Christians and Post-Soviet Evangelicals:
Problems and Possibilities in Working Together
Christians in the former Soviet Union are amazed at how foreigners spend money. No sanctified sleuthing necessary. No need to look for clues. Evidence is abundant. But why not bring local Christians into the economic loop, whether or not they know the monetary ways and means of a Western mission? Crusade coordinators from the West would not have to pay exorbitant prices for facilities if they would turn over the arrangements to local evangelical leaders. Westerners would not have to pay Western prices for apartments and offices if they would let nationals handle such matters. At least 50 percent of an organization's support staff would not need to be imported if local Christians were allowed to learn and do the work.
When a mission from the West does hire national workers, usually it does not clear its action through the local church. And it generally gives workers four or five times the salary they were receiving in nonchurch jobs. This disrupts the way things are done in churches in the former Soviet Union. It also has a negative effect on the attitude and productivity of the worker.
North American and West European denominations and parachurch organizations have a global reputation for personally controlling their funds--at any cost. Sometimes, this tradition is defended by an expression of concern for good stewardship and accountability. And, where biblical business principles have not been taught and applied, there is reason to be concerned. But this is true for any country.
From public relations and good business perspectives, it is natural and healthy to include the local church in local financial strategy, at least in developed countries. Far more problems are eliminated and avoided than are created. Sharing pocketbook responsibilities with nationals removes the last and most delicate partition and does wonders for morale and ministry.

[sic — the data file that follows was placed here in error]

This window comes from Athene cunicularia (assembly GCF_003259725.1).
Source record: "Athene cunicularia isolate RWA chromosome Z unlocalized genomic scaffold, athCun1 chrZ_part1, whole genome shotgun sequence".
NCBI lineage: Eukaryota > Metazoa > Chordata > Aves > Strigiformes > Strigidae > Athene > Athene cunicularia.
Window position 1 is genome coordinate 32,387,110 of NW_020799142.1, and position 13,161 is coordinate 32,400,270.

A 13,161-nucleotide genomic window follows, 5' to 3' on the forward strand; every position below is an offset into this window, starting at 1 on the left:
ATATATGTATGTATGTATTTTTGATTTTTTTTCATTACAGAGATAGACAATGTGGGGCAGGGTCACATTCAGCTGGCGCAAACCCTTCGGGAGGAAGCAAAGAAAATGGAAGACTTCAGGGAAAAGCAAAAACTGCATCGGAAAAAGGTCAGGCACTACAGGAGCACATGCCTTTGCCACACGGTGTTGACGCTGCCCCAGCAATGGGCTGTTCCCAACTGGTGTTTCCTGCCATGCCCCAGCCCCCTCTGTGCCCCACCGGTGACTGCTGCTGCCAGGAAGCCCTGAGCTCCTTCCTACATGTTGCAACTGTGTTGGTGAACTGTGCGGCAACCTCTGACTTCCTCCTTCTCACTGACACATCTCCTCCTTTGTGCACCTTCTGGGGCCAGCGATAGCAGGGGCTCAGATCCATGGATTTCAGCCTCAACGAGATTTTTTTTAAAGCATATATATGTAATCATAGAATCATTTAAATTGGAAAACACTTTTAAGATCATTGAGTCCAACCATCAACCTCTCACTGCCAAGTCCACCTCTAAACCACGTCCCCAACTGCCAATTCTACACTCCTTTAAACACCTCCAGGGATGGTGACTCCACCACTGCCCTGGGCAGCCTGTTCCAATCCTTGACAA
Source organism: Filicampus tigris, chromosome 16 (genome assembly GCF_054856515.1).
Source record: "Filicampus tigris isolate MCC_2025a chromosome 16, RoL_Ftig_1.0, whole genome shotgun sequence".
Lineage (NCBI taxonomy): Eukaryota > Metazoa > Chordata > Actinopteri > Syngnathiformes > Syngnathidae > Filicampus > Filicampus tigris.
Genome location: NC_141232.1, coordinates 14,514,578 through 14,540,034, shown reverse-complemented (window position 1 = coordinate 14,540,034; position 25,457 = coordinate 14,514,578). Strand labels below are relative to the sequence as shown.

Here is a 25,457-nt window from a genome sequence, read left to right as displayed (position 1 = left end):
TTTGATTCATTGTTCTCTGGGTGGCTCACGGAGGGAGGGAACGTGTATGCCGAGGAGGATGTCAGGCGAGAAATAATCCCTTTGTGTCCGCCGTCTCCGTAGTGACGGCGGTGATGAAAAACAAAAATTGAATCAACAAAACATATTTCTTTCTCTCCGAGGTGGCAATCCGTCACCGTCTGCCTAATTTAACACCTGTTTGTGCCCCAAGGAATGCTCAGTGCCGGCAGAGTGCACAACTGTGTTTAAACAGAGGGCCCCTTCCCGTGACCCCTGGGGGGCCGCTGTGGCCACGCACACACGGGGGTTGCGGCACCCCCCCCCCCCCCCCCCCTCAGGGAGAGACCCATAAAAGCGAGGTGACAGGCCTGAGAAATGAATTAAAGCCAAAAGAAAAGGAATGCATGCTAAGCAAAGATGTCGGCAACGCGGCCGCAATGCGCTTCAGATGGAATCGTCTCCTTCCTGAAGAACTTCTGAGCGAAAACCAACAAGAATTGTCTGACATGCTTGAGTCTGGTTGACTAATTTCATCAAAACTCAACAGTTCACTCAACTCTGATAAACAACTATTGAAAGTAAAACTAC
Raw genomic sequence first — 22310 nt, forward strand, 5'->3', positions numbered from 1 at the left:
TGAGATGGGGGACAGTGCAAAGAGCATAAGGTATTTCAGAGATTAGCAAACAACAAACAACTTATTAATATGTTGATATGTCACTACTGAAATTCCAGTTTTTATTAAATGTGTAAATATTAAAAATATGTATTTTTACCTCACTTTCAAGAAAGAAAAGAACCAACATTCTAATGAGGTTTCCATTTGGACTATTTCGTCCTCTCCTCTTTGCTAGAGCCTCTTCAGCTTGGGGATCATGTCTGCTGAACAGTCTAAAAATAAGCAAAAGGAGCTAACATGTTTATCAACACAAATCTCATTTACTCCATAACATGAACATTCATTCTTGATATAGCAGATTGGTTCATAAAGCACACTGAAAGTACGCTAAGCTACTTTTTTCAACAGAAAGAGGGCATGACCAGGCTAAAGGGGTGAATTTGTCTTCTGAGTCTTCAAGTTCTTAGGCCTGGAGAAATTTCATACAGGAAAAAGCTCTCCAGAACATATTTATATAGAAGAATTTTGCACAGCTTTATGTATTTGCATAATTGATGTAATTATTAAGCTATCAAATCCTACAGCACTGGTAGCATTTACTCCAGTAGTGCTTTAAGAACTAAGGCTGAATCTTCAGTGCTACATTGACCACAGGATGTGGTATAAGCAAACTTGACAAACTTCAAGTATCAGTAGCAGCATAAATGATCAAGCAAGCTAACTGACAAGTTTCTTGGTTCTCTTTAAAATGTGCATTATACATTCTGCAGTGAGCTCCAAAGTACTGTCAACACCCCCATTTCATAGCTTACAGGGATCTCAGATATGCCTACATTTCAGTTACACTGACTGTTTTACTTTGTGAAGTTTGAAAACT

In recent interviews leaders of the Union of Evangelical Christians-Baptists (UECB) shared what they considered their major areas of need: humanitarian aid, equipment/technology, print materials, teaching/training, and financial resources. When aid comes to Russia and other post-Soviet republics through government channels, a portion is diverted by various agencies and offices. The entire process could be improved simply by working directly with the region's denominations and churches.
Material shortages, "deficits" the Russians say, include medical equipment and supplies, medicine, vitamins for Chernobyl children, food, and clothing. Vitalii Kozubovsky, a senior pastor in Kiev, Ukraine, points out:
Without the financial help of the West, CIS evangelicals cannot respond adequately to today's opportunities. To start a Christian ministry, publishing for example, they usually have to begin from zero: no educational, technical, or journalistic background, no equipment, no supplies. Start-up costs are enormous. Industry is disorganized. Most of the country lies in poverty. The majority struggle just to put food on the table. And the situation probably will worsen before it improves. National leaders would like to see some hard currency go directly to building churches for new converts and for the support of native-born evangelists and missionaries. As Pastor Kozubovsky explains,
Paul Semenchuk has been involved in Russian Christian broadcasting for 35 years. He currently works as a Trans World Radio correspondent for the former Soviet Union.
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© 1994 Institute for East-West Christian Studies